BACK to AARS
BACK to LibertyGreys.org
Brick House AAR
Colonel Joseph Leo, commanding
6th Battalion, 1st Division, ANV
I hereby submit my report of the operations of Co. H, 1st Maryland Infantry, in the actions at Montgomery, the past October 8-10.
A small detachment of 7 soldiers and one civilian from Company H arrived on Friday afternoon to set up camp. We found our campsite on high round, avoiding any possible repetition of last year's mud fest. The camp had been ably laid out by Sgt. Major Sullivan (John Maloney) and was set up expeditiously. The travel time was most reasonable, even on the Columbus Day Weekend, and access to the highway made finding the site very easy indeed. Registration was very efficient, although I understand some other units did encounter some problems. Temperatures were warm for the season, and a comfortable night was passed.
Saturday dawned a lovely fall morning. Since our numbers were so small, we distributed our forces between Jackson's Flying Battery and a composite infantry company with elements of the 12th Georgia, under the command of Captain Duckett. I was detached to staff in the absence of Lt. Col. Boyle, who had taken ill. I am happy to report that he is now nicely recovered
Battalion drill was held at 10:00 AM, despite the rather odd setting of a football field (it was, however, both dry and level, which could not be said for much of the rest of the terrain), was well run and effective. The battalion consisted of the aforementioned composite, a composite of the 16th North Carolina and 55th Virginia, under the command of Captain Rathbun, Lee's Light Horse, and two non-battalion units, the 30th Virginia and an Alabama unit whose designation I did not catch. Companies were aligned as 16th-55th-1st, 30th-2nd, 12th-1st-3rd, the Alabamans 4th, and Lee's on the left flank as 5th company. The redoubtable Sumter Rifles again performed ably as color guard. I had command of the right wing, and Major Pereira had the left. While our drill was new to the non battalion units, much was accomplished.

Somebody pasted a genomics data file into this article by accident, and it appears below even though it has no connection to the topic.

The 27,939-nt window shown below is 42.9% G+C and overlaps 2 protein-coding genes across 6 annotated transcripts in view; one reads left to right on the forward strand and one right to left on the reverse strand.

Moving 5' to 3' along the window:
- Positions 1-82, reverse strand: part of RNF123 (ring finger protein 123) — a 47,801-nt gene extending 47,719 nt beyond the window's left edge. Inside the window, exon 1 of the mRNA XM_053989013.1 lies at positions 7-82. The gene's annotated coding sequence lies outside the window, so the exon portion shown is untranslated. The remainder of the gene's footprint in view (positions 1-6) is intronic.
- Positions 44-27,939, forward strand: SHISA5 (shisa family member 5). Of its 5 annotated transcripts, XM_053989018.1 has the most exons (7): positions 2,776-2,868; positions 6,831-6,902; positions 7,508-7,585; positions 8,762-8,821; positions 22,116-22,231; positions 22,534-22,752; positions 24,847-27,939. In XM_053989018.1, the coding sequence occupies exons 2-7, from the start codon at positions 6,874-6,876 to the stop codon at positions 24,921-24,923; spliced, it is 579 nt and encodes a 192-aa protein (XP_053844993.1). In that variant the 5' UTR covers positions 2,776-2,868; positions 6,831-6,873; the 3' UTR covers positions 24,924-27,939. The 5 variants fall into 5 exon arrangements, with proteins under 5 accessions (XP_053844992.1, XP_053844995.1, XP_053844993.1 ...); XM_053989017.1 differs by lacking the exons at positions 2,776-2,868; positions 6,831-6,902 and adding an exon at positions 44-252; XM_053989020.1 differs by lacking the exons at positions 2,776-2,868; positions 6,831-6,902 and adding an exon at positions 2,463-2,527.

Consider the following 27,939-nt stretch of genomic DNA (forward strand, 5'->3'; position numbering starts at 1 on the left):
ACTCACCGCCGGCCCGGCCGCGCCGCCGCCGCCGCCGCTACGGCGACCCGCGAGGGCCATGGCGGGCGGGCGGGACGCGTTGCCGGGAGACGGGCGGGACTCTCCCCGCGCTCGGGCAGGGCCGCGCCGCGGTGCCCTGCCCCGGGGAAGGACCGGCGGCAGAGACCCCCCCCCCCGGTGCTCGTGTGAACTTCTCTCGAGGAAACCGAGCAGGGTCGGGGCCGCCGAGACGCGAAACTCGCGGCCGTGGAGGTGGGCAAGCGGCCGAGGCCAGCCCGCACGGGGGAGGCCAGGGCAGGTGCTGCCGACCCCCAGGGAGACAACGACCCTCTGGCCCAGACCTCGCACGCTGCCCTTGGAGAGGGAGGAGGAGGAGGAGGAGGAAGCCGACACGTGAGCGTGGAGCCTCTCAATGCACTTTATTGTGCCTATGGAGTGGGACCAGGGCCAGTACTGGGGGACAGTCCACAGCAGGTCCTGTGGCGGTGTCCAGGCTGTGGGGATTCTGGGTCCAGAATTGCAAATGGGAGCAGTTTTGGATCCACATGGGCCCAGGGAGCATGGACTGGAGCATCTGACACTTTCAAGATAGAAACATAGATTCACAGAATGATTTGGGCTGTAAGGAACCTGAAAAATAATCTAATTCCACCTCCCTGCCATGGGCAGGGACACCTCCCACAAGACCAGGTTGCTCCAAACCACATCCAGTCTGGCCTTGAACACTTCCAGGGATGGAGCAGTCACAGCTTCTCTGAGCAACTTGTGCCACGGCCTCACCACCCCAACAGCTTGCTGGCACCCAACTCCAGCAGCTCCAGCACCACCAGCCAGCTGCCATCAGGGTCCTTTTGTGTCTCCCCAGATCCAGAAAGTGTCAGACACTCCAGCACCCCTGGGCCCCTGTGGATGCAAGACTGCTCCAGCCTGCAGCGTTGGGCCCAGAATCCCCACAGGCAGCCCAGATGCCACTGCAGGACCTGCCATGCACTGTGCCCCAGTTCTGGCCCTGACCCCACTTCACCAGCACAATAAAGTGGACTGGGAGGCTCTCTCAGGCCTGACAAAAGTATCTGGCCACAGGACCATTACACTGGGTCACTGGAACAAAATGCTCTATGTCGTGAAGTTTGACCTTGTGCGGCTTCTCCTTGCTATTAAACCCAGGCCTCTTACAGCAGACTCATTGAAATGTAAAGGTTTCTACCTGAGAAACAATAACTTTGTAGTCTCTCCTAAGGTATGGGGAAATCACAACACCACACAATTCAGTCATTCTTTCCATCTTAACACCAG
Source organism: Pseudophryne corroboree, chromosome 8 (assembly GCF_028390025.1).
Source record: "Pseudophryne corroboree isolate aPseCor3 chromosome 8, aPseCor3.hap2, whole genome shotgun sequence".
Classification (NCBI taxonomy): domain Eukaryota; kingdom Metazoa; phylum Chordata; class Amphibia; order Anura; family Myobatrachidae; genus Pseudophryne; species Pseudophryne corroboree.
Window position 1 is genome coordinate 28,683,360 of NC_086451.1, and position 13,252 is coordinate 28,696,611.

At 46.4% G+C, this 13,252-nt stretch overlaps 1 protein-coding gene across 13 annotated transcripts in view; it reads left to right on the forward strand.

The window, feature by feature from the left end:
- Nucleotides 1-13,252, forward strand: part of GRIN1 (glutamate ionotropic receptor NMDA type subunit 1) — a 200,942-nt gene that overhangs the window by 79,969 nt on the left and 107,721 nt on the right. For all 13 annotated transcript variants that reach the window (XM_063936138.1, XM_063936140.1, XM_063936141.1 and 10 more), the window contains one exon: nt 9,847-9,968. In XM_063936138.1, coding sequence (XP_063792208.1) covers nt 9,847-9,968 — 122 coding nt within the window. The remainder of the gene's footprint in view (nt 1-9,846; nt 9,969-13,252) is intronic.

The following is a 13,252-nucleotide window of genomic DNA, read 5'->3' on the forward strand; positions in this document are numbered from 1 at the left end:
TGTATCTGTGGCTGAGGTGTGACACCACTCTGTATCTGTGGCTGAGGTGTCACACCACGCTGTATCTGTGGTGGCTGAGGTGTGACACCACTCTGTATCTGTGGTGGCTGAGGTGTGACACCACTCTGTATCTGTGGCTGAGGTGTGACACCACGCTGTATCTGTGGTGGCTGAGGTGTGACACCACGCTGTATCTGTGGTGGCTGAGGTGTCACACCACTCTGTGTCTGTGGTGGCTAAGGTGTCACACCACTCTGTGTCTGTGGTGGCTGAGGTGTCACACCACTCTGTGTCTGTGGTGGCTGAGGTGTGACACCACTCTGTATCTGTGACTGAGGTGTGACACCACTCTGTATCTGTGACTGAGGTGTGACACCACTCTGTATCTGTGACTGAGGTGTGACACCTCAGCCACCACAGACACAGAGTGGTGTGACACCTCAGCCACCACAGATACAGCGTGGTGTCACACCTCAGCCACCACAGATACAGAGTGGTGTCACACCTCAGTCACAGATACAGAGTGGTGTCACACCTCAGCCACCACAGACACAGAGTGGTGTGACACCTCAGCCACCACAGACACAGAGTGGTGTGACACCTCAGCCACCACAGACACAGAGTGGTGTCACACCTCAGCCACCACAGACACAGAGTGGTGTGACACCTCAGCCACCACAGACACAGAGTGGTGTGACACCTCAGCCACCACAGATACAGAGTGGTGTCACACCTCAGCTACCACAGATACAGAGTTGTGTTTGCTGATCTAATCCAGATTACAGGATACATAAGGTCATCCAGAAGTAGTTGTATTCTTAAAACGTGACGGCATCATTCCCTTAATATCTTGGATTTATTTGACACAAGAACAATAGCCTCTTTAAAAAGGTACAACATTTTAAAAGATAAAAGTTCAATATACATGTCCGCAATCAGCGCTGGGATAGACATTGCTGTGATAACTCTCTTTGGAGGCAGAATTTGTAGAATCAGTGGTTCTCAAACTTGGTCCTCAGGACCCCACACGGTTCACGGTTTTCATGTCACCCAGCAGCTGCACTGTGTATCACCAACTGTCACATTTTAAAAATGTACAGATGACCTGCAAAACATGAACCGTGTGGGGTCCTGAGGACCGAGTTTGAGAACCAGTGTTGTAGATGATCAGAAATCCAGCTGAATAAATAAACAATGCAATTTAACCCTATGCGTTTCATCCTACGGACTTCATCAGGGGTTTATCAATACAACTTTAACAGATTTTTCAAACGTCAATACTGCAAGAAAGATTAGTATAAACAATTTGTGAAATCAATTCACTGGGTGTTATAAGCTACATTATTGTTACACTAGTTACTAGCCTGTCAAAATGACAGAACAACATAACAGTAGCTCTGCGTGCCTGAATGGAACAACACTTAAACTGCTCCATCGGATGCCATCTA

The infantry was ably supported by two guns from Jackson's a mountain howitzer from Middlesex Artillery, and a gun from a non-battalion unit, the 7th Tennessee. There was also a small dismounted cavalry unit, and one mounted trooper.
After the morning drill, the field officers went for a meeting with the Federal commander, Col. LaRocca, to plan for the afternoon battle. For those unfamiliar with the site, while there is a fairly large area in which to fight, the open ground visible to spectators is rather small and narrow. This field was very wet from the recent heavy rains, but was greatly improved with some remarkable breastworks erected by the host unit, the 127th New York.
The interval before the battle was spent with trips to the smallish selection of sutlers, and viewing the lovely grounds, and the excellent Farm Museum at which the event is held. It is a very pleasant place to spend a weekend.